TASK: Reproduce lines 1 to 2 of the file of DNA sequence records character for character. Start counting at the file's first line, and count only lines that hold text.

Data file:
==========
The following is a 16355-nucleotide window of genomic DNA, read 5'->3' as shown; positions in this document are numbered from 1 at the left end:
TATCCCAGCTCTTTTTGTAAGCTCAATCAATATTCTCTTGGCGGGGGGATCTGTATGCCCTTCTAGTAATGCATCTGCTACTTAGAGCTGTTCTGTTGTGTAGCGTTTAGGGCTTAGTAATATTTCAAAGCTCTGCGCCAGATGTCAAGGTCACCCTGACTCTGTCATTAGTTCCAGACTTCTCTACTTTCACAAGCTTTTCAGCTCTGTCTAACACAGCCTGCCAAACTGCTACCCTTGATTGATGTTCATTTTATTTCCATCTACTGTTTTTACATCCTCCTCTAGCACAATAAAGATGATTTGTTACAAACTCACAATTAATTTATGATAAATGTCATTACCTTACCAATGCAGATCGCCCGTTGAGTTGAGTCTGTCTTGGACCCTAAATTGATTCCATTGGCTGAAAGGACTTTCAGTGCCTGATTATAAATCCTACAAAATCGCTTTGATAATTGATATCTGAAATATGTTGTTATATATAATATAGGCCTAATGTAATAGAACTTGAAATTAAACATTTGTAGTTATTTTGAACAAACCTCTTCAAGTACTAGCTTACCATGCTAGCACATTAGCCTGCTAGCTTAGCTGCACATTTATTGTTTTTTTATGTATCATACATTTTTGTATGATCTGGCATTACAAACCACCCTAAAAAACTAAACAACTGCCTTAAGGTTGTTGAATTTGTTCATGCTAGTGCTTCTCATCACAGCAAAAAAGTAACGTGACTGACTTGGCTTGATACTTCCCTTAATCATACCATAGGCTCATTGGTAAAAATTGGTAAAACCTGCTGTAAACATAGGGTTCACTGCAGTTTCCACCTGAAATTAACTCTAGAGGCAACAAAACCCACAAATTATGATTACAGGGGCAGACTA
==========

The following is a 16355-nucleotide window of genomic DNA, read 5'->3' as shown; positions in this document are numbered from 1 at the left end:
TATCCCAGCTCTTTTTGTAAGCTCAATCAATATTCTCTTGGCGGGGGGATCTGTATGCCCTTCTAGTAATGCATCTGCTACTTAGAGCTGTTCTGTTGTGTAGCGTTTAGGGCTTAGTAATATTTCAAAGCTCTGCGCCAGATGTCAAGGTCACCCTGACTCTGTCATTAGTTCCAGACTTCTCTACTTTCACAAGCTTTTCAGCTCTGTCTAACACAGCCTGCCAAACTGCTACCCTTGATTGATGTTCATTTTATTTCCATCTACTGTTTTTACATCCTCCTCTAGCACAATAAAGATGATTTGTTACAAACTCACAATTAATTTATGATAAATGTCATTACCTTACCAATGCAGATCGCCCGTTGAGTTGAGTCTGTCTTGGACCCTAAATTGATTCCATTGGCTGAAAGGACTTTCAGTGCCTGATTATAAATCCTACAAAATCGCTTTGATAATTGATATCTGAAATATGTTGTTATATATAATATAGGCCTAATGTAATAGAACTTGAAATTAAACATTTGTAGTTATTTTGAACAAACCTCTTCAAGTACTAGCTTACCATGCTAGCACATTAGCCTGCTAGCTTAGCTGCACATTTATTGTTTTTTTATGTATCATACATTTTTGTATGATCTGGCATTACAAACCACCCTAAAAAACTAAACAACTGCCTTAAGGTTGTTGAATTTGTTCATGCTAGTGCTTCTCATCACAGCAAAAAAGTAACGTGACTGACTTGGCTTGATACTTCCCTTAATCATACCATAGGCTCATTGGTAAAAATTGGTAAAACCTGCTGTAAACATAGGGTTCACTGCAGTTTCCACCTGAAATTAACTCTAGAGGCAACAAAACCCACAAATTATGATTACAGGGGCAGACTA